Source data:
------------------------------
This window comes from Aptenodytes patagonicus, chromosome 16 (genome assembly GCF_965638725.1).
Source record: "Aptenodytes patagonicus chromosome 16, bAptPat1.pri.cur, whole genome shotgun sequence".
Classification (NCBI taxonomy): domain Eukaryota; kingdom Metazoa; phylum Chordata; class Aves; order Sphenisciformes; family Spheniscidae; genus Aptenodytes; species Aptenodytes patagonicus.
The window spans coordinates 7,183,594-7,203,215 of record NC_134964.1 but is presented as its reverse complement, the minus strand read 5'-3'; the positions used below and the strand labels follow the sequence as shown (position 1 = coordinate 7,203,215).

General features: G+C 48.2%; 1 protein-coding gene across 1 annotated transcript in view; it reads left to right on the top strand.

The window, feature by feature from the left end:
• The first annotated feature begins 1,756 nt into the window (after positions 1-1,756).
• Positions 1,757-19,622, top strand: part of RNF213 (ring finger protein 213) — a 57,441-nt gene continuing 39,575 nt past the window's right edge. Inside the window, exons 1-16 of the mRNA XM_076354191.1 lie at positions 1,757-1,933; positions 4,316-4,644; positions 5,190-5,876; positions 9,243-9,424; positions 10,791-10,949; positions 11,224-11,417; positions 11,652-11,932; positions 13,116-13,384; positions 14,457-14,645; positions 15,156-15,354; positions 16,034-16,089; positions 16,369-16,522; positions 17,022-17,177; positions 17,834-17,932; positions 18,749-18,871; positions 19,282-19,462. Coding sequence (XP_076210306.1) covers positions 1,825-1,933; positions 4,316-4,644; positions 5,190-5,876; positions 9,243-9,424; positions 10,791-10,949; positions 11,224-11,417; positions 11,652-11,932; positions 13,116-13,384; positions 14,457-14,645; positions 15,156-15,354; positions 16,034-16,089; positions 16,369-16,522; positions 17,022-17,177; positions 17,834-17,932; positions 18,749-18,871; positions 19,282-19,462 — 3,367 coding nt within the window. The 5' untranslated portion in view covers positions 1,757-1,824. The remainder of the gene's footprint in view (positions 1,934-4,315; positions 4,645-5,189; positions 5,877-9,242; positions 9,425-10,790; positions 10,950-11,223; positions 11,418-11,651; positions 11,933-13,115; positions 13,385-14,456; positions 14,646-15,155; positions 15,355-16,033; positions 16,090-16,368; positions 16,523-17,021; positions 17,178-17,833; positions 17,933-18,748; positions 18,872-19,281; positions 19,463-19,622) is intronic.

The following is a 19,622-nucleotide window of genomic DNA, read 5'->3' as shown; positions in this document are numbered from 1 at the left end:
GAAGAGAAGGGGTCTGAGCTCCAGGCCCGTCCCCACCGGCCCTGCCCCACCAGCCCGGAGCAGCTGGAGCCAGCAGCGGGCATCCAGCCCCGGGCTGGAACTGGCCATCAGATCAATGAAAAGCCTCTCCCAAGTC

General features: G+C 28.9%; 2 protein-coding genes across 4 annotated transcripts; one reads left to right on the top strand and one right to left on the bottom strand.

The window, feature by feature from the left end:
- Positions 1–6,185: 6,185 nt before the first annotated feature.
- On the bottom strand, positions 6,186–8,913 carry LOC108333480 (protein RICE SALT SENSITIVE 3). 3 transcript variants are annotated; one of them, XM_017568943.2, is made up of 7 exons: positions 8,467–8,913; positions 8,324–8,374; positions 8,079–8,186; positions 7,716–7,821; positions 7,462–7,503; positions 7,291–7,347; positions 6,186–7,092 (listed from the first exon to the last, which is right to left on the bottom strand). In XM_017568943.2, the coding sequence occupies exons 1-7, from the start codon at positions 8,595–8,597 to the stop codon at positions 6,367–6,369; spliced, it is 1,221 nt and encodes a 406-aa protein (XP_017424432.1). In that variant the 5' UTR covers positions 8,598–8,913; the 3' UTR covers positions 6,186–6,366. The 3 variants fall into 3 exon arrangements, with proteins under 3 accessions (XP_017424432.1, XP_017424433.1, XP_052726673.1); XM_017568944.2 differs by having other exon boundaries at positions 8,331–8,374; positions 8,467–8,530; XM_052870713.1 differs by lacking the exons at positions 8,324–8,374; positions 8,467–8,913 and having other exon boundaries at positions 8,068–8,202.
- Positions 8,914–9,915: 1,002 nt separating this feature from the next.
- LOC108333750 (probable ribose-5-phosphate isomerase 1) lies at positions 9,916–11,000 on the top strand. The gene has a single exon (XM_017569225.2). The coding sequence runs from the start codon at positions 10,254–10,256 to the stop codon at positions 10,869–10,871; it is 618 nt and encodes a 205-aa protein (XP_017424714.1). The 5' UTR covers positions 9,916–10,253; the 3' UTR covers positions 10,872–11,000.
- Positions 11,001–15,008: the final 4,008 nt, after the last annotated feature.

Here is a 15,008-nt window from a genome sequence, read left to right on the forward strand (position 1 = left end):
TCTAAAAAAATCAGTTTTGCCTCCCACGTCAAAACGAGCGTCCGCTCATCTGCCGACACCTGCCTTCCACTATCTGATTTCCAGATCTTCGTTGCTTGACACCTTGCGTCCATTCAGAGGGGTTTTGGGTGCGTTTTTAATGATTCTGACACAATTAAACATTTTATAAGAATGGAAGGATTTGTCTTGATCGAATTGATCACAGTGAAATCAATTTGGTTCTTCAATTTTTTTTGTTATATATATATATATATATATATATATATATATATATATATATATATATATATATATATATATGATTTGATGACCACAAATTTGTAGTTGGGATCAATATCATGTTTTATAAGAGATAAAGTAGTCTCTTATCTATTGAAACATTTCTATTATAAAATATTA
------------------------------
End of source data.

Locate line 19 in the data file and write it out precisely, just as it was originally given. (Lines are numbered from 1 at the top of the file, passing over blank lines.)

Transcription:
TCTAAAAAAATCAGTTTTGCCTCCCACGTCAAAACGAGCGTCCGCTCATCTGCCGACACCTGCCTTCCACTATCTGATTTCCAGATCTTCGTTGCTTGACACCTTGCGTCCATTCAGAGGGGTTTTGGGTGCGTTTTTAATGATTCTGACACAATTAAACATTTTATAAGAATGGAAGGATTTGTCTTGATCGAATTGATCACAGTGAAATCAATTTGGTTCTTCAATTTTTTTTGTTATATATATATATATATATATATATATATATATATATATATATATATATATATATATATATATGATTTGATGACCACAAATTTGTAGTTGGGATCAATATCATGTTTTATAAGAGATAAAGTAGTCTCTTATCTATTGAAACATTTCTATTATAAAATATTA